Dog walk, Siri, and Worms


Dogs passed: four. Finn reaction: zero. Numbers of times we crossed the street: twice.

Unidentified growth spotted: one. I found it on an oak sapling. It’s perhaps not good. Something parasitic?


We walked in front of two boys for a long block. One looked to be about twelve and wore a wrist cast (skateboarding injury, perhaps?) He told Siri to set a timer for 44 minutes. What? You can do that? Even though I knew about voice commands, it blew my mind. As soon as they split away, I told Siri to set a timer for 44 minutes. It worked. Mind blown again.

[Remedial, I know, but it just goes to show how beneficial it is to be around tweens when it comes to upping your technology skills].


The first pings of rain fell and we spied another growth we didn’t recognize (below).

K used plant ID app to determine that it’s Jimsonweed or Datura

Oh! I said. The enslaved used Jimsonweed to treat worms. I know this but can’t resist asking Siri to do more tricks and confirm.

Siri: Search Jimsonweed and worms.

It started to rain.

Siri: Search slave medicine worms Jimsonweed.

I didn’t get the confirmation I wanted but learned all kinds of cool stuff; how Jimsonweed has hallucinogenic properties; how there’s a history behind the name, as there is to most things.


The sidewalk was dotted with raindrops as we rounded the block to home.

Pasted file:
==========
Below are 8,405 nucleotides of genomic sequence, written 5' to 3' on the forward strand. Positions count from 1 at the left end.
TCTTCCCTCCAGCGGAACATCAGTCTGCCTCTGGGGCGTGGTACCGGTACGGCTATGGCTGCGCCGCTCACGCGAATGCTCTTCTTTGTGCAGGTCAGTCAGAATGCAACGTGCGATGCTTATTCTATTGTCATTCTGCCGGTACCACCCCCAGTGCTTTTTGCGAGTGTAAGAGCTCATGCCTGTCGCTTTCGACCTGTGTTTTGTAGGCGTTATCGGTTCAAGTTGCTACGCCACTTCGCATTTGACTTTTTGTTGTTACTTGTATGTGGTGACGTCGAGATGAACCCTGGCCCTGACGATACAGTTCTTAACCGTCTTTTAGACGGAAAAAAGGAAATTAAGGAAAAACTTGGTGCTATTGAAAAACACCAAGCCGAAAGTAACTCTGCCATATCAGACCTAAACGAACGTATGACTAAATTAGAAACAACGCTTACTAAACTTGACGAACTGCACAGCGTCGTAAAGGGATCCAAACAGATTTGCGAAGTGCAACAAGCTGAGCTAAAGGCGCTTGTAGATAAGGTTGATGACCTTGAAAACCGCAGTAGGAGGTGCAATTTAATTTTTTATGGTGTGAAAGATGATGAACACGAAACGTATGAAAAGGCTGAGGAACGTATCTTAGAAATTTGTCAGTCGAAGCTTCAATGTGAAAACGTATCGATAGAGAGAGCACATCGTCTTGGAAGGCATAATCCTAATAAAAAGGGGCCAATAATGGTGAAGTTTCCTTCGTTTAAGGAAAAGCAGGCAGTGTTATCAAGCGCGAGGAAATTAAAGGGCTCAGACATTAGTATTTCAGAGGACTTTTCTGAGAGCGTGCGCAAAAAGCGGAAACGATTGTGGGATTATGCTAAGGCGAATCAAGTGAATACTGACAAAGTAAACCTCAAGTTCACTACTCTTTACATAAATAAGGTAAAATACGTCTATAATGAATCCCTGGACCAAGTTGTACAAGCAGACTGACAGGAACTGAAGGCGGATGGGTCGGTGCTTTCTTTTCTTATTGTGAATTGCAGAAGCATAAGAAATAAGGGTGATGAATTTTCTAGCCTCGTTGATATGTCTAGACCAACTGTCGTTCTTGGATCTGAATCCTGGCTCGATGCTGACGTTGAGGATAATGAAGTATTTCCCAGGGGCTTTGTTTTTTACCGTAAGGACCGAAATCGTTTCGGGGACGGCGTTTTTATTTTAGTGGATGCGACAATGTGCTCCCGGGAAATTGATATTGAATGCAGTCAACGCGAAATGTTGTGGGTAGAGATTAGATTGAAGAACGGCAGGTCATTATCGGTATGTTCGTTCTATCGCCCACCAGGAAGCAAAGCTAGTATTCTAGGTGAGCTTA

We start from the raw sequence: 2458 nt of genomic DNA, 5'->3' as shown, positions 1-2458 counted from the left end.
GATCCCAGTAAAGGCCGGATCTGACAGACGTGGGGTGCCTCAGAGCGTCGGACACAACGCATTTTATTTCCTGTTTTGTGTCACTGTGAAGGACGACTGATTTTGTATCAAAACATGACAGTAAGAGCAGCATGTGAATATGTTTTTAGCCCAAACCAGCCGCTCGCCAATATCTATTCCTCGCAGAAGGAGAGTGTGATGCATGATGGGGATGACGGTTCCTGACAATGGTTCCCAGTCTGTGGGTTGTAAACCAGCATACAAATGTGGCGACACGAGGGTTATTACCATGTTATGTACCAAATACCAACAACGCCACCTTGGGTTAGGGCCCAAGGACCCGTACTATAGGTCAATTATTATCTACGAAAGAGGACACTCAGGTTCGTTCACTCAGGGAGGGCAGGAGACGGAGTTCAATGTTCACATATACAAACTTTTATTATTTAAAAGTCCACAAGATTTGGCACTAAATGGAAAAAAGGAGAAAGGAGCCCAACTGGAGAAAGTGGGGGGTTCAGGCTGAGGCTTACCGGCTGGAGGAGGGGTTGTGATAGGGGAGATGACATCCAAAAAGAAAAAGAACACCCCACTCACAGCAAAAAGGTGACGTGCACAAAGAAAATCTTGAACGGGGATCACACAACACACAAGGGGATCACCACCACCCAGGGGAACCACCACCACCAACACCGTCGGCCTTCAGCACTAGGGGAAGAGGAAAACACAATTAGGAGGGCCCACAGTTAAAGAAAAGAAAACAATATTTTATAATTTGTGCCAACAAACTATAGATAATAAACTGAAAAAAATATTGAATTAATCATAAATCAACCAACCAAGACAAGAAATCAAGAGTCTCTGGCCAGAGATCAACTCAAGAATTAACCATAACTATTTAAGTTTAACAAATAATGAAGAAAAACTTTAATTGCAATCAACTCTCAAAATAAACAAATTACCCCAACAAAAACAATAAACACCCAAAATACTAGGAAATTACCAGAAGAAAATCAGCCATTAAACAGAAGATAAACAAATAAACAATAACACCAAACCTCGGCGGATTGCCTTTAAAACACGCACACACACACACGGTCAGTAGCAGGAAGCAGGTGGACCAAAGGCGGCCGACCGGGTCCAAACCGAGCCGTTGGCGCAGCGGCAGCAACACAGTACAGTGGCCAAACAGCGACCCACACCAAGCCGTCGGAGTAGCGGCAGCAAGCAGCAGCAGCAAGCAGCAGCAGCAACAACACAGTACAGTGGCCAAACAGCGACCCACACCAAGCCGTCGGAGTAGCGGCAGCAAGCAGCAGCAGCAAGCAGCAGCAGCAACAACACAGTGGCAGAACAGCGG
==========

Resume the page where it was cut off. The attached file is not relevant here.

Once inside, I googled the weed without Siri’s help and found what I was looking for.

The chart above is from an article about medicine employed by the enslaved. Vermifuge is an agent that treats parasites.

Also, found this article, excerpt above.

Time for that second cup of coffee. Hope you are enjoying this Monday wherever you are.

18 thoughts on “Dog walk, Siri, and Worms

  1. Nancy

    Boy, what a post here. Made additionally interesting as I read while watching MSNBC Civil War, from 2021. Glad to see there is a remedy for asthma, as the air quality has been pretty bad 😉 😉
    Glad for your drops of rain – musta felt good.
    Ask Siri what that strange hotdog gummies growth thing is. Ewww!

  2. Mo Crow

    (((Dee))) thought I recognized your Jimson’s weed, googled it up & it is the Datura made famous by Carlos Castaneda in his “Teachings of Don Juan”

  3. Marti

    Spent most of yesterday, finishing this morning, reading The Last House on the Street by Diane Chamberlain. Kept me in the grips of this dual story with a not unexpected ending. Here is some info:

    ” A community’s past sins rise to the surface in New York Times bestselling author Diane Chamberlain’s The Last House on the Street when two women, a generation apart, find themselves bound by tragedy and an unsolved, decades-old mystery.


    Growing up in the well-to-do town of Round Hill, North Carolina, Ellie Hockley was raised to be a certain type of proper Southern lady. Enrolled in college and all but engaged to a bank manager, Ellie isn’t as committed to her expected future as her family believes. She’s chosen to spend her summer break as a volunteer helping to register black voters. But as Ellie follows her ideals fighting for the civil rights of the marginalized, her scandalized parents scorn her efforts, and her neighbors reveal their prejudices. And when she loses her heart to a fellow volunteer, Ellie discovers the frightening true nature of the people living in Round Hill.